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All-new BMW X6 revealed

 The new BMW X6 is the second-generation model of the coupé-like SUV that pioneered a new and lucrative market niche when it was launched in 2008. Set to make its public debut at the Moscow motor show in August, the second-gen X6 is the latest in a long line of new BMW models revealed in recent months.

Despite a slow start in the midst of a global financial downturn, the first-gen X6 proved highly successful. BMW claims global sales of more than 2,50,000; that’s an annual average of over 40,000 units throughout its six-year production cycle. The second-gen BMW X6 has been comprehensively re-engineered in a joint development programme with the recently introduced third-gen X5, alongside which it will be produced at BMW’s US factory in South Carolina.
 The styling of the new SUV has been progressed using an evolutionary approach that retains a similar silhouette to its predecessor’s but with even bolder detailing at the front and rear. The body of the new SUV receives a more structured look than its predecessor, with subtle nods to the smaller and more affordable X4.

At 4909mm in length, 1989mm in width and 1702mm in height, the new BMW X6 is 34mm longer, 4mm wider and 12mm higher than the outgoing car. The wheelbase has been reduced by 2mm, to 1933mm. In its lightest xDrive30d guise, the new X6 weighs in at 2065kg. This is 10kg less than the old model, despite more equipment.

Inside, the latest BMW X6 receives a restyled dashboard, more heavily contoured seats and luxurious trims – much of which are shared with the X5. Load space has increased, but only modestly. At 580 litres, there's 10 litres more luggage capacity with its newly configured 40/20/40 rear seats in place.
 BMW has revealed three launch engines for the new X6 – one petrol and two diesels. All engines are mated to a standard-fit eight-speed automatic gearbox and BMW’s xDrive four-wheel drive system, which can be enhanced with a Dynamic Performance Control option that adds an electronically controlled torque vectoring function for added traction.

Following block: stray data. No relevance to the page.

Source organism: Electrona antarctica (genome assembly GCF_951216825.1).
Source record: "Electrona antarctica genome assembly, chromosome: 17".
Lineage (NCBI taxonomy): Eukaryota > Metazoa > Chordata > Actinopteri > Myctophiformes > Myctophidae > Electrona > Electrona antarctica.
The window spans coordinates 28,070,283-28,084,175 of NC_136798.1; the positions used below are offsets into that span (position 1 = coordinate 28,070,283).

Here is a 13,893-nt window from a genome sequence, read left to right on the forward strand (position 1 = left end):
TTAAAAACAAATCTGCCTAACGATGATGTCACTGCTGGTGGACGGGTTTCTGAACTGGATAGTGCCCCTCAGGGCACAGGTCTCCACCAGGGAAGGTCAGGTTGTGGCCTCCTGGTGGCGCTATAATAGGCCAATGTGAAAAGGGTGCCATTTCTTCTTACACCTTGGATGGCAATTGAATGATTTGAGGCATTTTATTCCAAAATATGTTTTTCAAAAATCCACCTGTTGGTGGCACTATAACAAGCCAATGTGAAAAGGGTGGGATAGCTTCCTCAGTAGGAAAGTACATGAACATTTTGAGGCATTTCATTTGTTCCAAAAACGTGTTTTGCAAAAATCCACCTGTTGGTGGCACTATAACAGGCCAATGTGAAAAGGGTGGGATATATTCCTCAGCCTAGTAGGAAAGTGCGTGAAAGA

Crowning the line-up at the launch will be the xDrive50i, which runs a turbocharged 4.4-litre V8 petrol engine. It produces 443bhp and 66.3kgm of torque, up by 42bhp and 5.1kgm compared to its predecessor. It is claimed to dispatch the 0-100kph sprint 0.6sec quicker than its forbearer, at 4.8sec. Among the initial pair of diesels being made available for the X6 is BMW’s widely used turbocharged 3.0-litre, in-line six-cylinder engine. It produces 254bhp and 57.1kgm in the X6 xDrive30d. It is good for 0-100kph in 6.7sec and a combined economy of 16.7kpl. Rounding off the launch line-up is the X6 M50d, which receives the same tri-turbocharged 3.0-litre, six-cylinder diesel as its predecessor, with 376bhp and a stout 75.4kgm of torque. It is now capable of 0-100kph in 5.2sec, BMW claims, and top speed is limited at 250kph. BMW plans to add successors to the xDrive35i and xDrive40d to the new X6 line-up.
 BMW is already talking up the dynamic properties of the new X6, suggesting that it improves on the already impressive on-road traits of its predecessor. It is underpinned by a newly developed aluminium-intensive chassis that features a combination of double wishbones up front and a multi-link arrangement at the rear. A reduction in unsprung masses is claimed by BMW to provide added agility and improved response.

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